President Trump’s decision to withdraw from Syria criticised by military officials who say ISIL still poses a threat.
US-backed Syrian forces say they captured 41 positions held by Islamic State of Iraq and the Levant (ISIL, ISIS) and destroyed fortifications in a fierce battle to seize the armed group’s last enclave in eastern Syria.
Military advances were made overnight and on Sunday as the Kurdish-led Syrian Democratic Forces (SDF) launched a final push to clear the area of ISIL fighters, after 20,000 civilians were evacuated from Deir Az Zor province, said Mustafa Bali, a SDF spokesman.
Bali said heavy fighting was ongoing inside the village of Baghouz on Sunday. He did not say how long the battle was expected to last.
“The clashes are ferocious naturally because the terrorist group is defending its last stronghold,” he said.
The armed group overran large parts of the country and neighbouring Iraq in 2014, but various military offensives have since reduced that territory to a patch on the Iraqi border.
The SDF, supported by a US-led coalition, announced a final push to retake Baghouz late on Saturday.
Al Jazeera’s Imran Khan, reporting from Gaziantep on Turkey’s border, said ISIL fought back against the onslaught with improvised explosive devices.
An estimated 600 ISIL combatants, most of them foreigners, remain in the area and are apparently willing to fight to the death. Between 500 to 1,000 civilians are also estimated to be inside, Bali said.
“If we can, in a short timeframe, get the [remaining] civilians out or isolate them, I believe that the coming few days will witness the military end of the terrorist organisation in this area,” he added.
The Syrian Observatory for Human Rights (SOHR), a UK-based war monitor, said coalition planes and artillery bombarded ISIL positions.
“The battle is ongoing. There were heavy clashes this morning, with landmines going off,” said SOHR’s head Rami Abdel Rahman.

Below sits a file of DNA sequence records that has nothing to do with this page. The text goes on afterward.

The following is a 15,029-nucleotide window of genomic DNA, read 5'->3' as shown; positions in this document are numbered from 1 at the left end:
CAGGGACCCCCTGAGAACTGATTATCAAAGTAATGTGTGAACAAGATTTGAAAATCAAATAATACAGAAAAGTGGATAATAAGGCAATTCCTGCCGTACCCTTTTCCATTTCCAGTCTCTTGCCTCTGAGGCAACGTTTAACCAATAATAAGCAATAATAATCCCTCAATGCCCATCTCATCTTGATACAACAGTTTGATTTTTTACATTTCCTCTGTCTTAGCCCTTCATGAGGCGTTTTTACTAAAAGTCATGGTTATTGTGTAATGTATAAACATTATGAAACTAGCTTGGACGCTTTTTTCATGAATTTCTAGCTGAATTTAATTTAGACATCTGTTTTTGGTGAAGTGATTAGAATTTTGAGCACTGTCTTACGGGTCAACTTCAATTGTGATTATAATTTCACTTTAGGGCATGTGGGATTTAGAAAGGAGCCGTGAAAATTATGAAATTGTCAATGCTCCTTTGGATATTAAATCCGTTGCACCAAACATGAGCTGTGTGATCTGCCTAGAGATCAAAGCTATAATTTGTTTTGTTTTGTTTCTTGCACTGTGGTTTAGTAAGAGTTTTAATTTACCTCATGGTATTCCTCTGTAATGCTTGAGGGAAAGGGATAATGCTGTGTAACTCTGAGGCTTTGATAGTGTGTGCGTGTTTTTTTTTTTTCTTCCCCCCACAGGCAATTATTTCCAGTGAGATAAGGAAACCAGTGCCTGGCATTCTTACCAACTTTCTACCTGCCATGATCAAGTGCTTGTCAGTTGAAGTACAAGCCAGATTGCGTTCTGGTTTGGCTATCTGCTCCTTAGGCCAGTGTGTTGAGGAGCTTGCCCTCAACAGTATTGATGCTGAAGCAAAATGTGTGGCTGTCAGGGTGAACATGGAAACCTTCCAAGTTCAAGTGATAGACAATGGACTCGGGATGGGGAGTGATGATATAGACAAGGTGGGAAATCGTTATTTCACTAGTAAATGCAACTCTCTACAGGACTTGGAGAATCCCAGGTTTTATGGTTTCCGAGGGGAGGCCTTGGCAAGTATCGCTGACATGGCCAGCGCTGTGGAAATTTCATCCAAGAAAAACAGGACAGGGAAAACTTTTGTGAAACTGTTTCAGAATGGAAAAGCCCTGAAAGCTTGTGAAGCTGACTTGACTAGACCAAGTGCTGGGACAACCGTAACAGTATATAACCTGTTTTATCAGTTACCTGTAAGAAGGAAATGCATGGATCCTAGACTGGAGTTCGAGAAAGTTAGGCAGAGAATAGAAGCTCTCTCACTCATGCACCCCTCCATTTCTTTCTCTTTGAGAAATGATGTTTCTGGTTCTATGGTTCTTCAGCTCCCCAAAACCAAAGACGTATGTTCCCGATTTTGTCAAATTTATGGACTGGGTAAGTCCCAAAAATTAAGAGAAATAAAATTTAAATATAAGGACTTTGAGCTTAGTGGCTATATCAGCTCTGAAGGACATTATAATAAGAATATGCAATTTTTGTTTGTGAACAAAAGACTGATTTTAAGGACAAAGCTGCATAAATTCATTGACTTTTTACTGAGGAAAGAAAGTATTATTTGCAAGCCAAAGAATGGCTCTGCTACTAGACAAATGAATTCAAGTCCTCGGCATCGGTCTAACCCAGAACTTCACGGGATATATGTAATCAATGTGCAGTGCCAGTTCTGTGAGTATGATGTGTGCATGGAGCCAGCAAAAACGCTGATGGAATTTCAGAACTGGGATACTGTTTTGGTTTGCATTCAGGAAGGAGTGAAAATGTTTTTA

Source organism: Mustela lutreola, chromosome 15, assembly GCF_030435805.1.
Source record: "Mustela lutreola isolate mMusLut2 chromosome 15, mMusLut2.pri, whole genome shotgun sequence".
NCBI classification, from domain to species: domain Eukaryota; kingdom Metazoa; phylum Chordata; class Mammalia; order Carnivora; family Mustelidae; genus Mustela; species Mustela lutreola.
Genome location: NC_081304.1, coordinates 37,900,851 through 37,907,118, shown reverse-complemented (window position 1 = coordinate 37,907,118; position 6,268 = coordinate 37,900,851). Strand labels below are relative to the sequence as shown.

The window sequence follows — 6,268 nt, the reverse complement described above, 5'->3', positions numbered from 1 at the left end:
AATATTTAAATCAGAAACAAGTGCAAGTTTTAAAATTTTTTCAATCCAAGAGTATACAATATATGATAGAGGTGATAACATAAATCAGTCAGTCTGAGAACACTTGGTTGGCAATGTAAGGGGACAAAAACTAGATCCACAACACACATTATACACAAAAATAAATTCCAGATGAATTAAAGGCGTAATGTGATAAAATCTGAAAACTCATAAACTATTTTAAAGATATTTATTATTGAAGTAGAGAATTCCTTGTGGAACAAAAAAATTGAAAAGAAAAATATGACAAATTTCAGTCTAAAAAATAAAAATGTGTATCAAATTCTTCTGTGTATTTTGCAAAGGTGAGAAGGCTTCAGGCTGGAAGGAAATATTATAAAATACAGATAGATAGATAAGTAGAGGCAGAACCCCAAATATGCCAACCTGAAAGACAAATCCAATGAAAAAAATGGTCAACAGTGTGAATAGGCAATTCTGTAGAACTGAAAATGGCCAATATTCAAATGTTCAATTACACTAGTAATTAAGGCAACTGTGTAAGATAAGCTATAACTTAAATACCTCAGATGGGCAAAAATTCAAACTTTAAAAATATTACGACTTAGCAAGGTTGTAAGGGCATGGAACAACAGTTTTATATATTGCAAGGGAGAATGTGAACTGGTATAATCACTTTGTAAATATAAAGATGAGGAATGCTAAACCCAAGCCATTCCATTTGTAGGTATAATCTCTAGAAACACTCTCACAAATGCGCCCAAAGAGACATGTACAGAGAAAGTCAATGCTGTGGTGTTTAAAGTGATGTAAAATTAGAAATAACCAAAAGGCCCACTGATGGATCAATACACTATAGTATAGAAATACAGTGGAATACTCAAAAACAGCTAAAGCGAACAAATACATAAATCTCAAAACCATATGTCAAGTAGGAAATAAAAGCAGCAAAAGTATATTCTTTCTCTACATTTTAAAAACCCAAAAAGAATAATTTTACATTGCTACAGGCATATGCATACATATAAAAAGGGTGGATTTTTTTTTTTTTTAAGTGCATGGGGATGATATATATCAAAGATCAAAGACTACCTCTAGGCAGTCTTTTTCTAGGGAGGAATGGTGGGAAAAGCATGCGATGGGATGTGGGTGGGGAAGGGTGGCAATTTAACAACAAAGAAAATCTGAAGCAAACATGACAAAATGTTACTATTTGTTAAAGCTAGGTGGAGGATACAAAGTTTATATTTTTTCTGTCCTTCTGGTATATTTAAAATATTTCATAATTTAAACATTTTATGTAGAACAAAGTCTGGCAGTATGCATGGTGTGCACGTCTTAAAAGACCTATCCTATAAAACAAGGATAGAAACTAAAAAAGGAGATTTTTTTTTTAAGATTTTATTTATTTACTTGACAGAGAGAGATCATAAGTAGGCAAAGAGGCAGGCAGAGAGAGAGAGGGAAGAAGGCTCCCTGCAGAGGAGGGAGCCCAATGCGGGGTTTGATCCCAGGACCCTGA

Backed by US-led coalition air strikes, the Kurdish-Arab alliance has in recent months cornered the remaining ISIL fighters in a final patch of territory in Deir Az Zor.
The alliance has whittled down the ISIL-held territory to a scrap of just 4sq km on the eastern banks of the Euphrates.
US President Donald Trump predicted ISIL will lose the territory it once controlled in Iraq and Syria this week.
The group, however, retains a presence in Syria’s vast Badia desert, and has claimed a series of deadly attacks by sleeper cells in SDF-held areas.
In December, Trump announced the withdrawal of 2,000 US troops from Syria in a surprise move, saying the ISIL had been defeated.
A top US general said last week ISIL will pose an enduring threat following the US withdrawal as it still has leaders, fighters, facilitators and resources.
Senior SDF official Redur Xelil told Reuters news agency on Saturday it hoped to capture the area in Deir Az Zor by the end of February, but cautioned ISIL would continue to pose “great and serious” security threats even after that.
ISIL redrew the map of the Middle East in 2014 when it declared a caliphate across large areas of Syria and Iraq. But it steadily lost ground and its two main prizes – the Syrian city of Raqqa and Iraq’s Mosul – fell – in 2017.
Syria’s Kurds have largely stayed out of the country’s civil war, instead building semi-autonomous institutions in northern and northeastern regions they control.
Spearheaded by the Kurdish People’s Protection Units (YPG) militia, the SDF has been the main US ally in Syria.
Turkey, however, views the YPG as “terrorists”.
The SDF-held areas make up about one-third of the whole country, and Syria’s leadership has repeatedly said it would eventually see them revert to government control.